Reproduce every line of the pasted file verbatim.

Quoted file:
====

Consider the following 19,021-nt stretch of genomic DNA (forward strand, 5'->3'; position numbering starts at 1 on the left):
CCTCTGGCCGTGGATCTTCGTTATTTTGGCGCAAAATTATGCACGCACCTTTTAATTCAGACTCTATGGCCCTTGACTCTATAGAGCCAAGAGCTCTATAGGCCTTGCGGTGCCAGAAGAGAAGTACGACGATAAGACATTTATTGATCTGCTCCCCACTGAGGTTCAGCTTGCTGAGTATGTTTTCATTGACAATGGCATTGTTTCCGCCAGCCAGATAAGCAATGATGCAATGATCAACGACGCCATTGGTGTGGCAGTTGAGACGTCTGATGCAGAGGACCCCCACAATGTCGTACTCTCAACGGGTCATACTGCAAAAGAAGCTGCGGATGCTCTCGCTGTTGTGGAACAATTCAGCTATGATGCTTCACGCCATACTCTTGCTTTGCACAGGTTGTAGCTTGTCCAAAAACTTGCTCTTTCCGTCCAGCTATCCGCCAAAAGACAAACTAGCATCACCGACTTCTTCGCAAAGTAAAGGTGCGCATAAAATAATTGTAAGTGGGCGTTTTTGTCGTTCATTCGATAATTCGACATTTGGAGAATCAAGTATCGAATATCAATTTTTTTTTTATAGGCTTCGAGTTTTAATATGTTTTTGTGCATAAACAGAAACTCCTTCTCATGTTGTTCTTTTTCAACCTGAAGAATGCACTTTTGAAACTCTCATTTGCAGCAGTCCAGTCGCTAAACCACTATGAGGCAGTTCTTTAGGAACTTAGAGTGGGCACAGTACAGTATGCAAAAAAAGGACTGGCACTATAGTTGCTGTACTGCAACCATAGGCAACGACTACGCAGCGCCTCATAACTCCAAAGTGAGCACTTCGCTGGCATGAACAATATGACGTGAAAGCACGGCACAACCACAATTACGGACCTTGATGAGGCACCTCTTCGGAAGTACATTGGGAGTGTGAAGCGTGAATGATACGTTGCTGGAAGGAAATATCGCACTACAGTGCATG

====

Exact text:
Consider the following 19,021-nt stretch of genomic DNA (forward strand, 5'->3'; position numbering starts at 1 on the left):
CCTCTGGCCGTGGATCTTCGTTATTTTGGCGCAAAATTATGCACGCACCTTTTAATTCAGACTCTATGGCCCTTGACTCTATAGAGCCAAGAGCTCTATAGGCCTTGCGGTGCCAGAAGAGAAGTACGACGATAAGACATTTATTGATCTGCTCCCCACTGAGGTTCAGCTTGCTGAGTATGTTTTCATTGACAATGGCATTGTTTCCGCCAGCCAGATAAGCAATGATGCAATGATCAACGACGCCATTGGTGTGGCAGTTGAGACGTCTGATGCAGAGGACCCCCACAATGTCGTACTCTCAACGGGTCATACTGCAAAAGAAGCTGCGGATGCTCTCGCTGTTGTGGAACAATTCAGCTATGATGCTTCACGCCATACTCTTGCTTTGCACAGGTTGTAGCTTGTCCAAAAACTTGCTCTTTCCGTCCAGCTATCCGCCAAAAGACAAACTAGCATCACCGACTTCTTCGCAAAGTAAAGGTGCGCATAAAATAATTGTAAGTGGGCGTTTTTGTCGTTCATTCGATAATTCGACATTTGGAGAATCAAGTATCGAATATCAATTTTTTTTTTATAGGCTTCGAGTTTTAATATGTTTTTGTGCATAAACAGAAACTCCTTCTCATGTTGTTCTTTTTCAACCTGAAGAATGCACTTTTGAAACTCTCATTTGCAGCAGTCCAGTCGCTAAACCACTATGAGGCAGTTCTTTAGGAACTTAGAGTGGGCACAGTACAGTATGCAAAAAAAGGACTGGCACTATAGTTGCTGTACTGCAACCATAGGCAACGACTACGCAGCGCCTCATAACTCCAAAGTGAGCACTTCGCTGGCATGAACAATATGACGTGAAAGCACGGCACAACCACAATTACGGACCTTGATGAGGCACCTCTTCGGAAGTACATTGGGAGTGTGAAGCGTGAATGATACGTTGCTGGAAGGAAATATCGCACTACAGTGCATG